Let's begin to pray for hearts of compassion. We need it for our children: to see beyond their sin to their little hearts that are somewhat harassed and helpless sometimes. We need it for those "square pegs" we meet, to see beyond their misfit exteriors to the beauty with which God sees them. We need it for those truly harassed and helpless, who have no food, or no roof, or no parents. Lord, give us a heart of compassion, to show our culture what Your heart is about, and help us then to foster compassionate hearts in our kids.


Let's walk as He walked.












Day 9


Invest, Invest, Invest!



This is a common topic: investment. Not only do we hear about financial savvy and get advice on how best to invest our money, but it seems that everyone's talking about investing in people. Invest in your kids. Invest in your employees. Invest in your friends. What is all this investing about, anyway?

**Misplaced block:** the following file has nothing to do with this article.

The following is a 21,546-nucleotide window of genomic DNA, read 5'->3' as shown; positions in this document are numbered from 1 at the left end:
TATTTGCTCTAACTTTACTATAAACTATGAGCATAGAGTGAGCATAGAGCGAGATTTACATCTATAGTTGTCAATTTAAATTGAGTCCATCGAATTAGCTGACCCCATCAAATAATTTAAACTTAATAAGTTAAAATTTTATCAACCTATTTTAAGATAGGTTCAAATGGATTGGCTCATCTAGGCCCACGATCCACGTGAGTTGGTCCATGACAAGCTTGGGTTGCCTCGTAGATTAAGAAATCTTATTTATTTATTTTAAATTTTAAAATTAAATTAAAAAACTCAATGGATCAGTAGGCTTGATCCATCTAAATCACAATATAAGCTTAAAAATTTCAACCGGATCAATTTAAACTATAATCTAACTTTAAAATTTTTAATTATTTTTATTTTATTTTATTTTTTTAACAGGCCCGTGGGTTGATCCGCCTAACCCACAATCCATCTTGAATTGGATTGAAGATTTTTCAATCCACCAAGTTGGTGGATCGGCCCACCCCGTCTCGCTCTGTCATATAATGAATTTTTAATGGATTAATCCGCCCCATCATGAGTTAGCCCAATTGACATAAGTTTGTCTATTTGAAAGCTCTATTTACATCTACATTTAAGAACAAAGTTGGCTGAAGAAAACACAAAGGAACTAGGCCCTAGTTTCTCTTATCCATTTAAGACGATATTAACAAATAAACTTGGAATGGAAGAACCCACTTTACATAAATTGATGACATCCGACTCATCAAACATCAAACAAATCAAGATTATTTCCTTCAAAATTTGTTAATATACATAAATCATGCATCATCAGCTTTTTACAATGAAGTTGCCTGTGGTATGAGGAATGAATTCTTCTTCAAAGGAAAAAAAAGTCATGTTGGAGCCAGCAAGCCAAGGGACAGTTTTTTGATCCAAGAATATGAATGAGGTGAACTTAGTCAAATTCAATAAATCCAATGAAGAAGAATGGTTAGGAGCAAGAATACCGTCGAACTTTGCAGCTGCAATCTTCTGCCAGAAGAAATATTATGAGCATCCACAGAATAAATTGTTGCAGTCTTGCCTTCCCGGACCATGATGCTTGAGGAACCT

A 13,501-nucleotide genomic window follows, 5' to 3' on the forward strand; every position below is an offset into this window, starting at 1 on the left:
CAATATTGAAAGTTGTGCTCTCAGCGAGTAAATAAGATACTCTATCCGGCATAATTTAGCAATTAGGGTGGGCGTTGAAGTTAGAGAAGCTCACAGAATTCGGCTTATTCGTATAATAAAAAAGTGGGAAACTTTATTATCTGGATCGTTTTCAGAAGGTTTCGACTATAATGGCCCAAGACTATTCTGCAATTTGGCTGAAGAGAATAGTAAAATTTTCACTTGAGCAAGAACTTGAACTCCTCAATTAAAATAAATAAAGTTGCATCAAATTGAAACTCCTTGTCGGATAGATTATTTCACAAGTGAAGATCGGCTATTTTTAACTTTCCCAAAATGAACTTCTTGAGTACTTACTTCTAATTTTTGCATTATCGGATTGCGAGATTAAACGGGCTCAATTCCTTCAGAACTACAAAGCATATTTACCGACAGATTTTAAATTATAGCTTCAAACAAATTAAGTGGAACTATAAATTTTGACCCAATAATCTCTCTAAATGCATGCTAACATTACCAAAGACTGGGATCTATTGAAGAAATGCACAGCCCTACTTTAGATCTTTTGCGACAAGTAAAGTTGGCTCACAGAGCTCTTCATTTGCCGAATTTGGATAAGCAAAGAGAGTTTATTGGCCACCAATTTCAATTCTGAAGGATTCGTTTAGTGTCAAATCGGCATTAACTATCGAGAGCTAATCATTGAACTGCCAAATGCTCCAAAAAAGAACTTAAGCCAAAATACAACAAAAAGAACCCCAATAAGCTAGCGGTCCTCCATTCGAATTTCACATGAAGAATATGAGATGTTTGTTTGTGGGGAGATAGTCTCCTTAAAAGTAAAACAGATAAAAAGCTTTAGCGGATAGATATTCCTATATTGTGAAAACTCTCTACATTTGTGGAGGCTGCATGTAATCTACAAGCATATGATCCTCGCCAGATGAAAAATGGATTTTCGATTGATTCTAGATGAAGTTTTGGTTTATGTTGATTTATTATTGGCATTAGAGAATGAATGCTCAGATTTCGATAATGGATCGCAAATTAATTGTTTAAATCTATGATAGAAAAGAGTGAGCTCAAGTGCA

The dictionary has (count `em) 8 definitions of "invest," but the one that seems to fit our purpose here is, "To spend (time, effort, etc.) with the expectation of some satisfaction." Jesus certainly spent the time and His effort with the 12, and expected some satisfaction. What kind of satisfaction, though? He was most concerned that the Father would ultimately look good, be given glory. His investment in those 12 men was with an eye to the day when they would carry on without Him, and give God glory.


We like to say we invest in our children. By playing with them, reading to them, singing to and with them, disciplining them, praying with them, taking them to church, etc., we spend ourselves with the expectation of some satisfaction. We can take satisfaction in those moments when they display godly character, when they obey, when they smile. Mostly, though, we should be investing with an eternal sense of satisfaction our goal. Like Moses, we may never see the promised land—our children's godly lives—but we can continue to invest with that in our sights.